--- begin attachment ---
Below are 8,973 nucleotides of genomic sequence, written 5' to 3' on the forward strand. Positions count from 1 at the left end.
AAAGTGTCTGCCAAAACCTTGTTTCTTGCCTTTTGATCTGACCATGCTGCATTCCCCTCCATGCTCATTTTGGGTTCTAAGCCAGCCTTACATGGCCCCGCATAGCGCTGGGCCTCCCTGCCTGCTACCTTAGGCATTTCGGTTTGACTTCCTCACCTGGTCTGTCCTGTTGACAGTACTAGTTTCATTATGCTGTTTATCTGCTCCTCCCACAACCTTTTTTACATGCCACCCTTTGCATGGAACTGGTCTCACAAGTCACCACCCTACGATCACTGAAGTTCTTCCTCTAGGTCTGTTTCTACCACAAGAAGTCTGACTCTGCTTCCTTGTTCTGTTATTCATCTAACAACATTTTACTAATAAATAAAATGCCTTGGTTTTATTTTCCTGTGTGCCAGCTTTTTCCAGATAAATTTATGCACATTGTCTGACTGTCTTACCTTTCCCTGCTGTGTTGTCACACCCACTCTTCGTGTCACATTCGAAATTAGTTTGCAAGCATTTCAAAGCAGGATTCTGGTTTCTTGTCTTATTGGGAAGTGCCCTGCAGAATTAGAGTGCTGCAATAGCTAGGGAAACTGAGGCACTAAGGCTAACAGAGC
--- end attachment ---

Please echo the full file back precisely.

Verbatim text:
Below are 8,973 nucleotides of genomic sequence, written 5' to 3' on the forward strand. Positions count from 1 at the left end.
AAAGTGTCTGCCAAAACCTTGTTTCTTGCCTTTTGATCTGACCATGCTGCATTCCCCTCCATGCTCATTTTGGGTTCTAAGCCAGCCTTACATGGCCCCGCATAGCGCTGGGCCTCCCTGCCTGCTACCTTAGGCATTTCGGTTTGACTTCCTCACCTGGTCTGTCCTGTTGACAGTACTAGTTTCATTATGCTGTTTATCTGCTCCTCCCACAACCTTTTTTACATGCCACCCTTTGCATGGAACTGGTCTCACAAGTCACCACCCTACGATCACTGAAGTTCTTCCTCTAGGTCTGTTTCTACCACAAGAAGTCTGACTCTGCTTCCTTGTTCTGTTATTCATCTAACAACATTTTACTAATAAATAAAATGCCTTGGTTTTATTTTCCTGTGTGCCAGCTTTTTCCAGATAAATTTATGCACATTGTCTGACTGTCTTACCTTTCCCTGCTGTGTTGTCACACCCACTCTTCGTGTCACATTCGAAATTAGTTTGCAAGCATTTCAAAGCAGGATTCTGGTTTCTTGTCTTATTGGGAAGTGCCCTGCAGAATTAGAGTGCTGCAATAGCTAGGGAAACTGAGGCACTAAGGCTAACAGAGC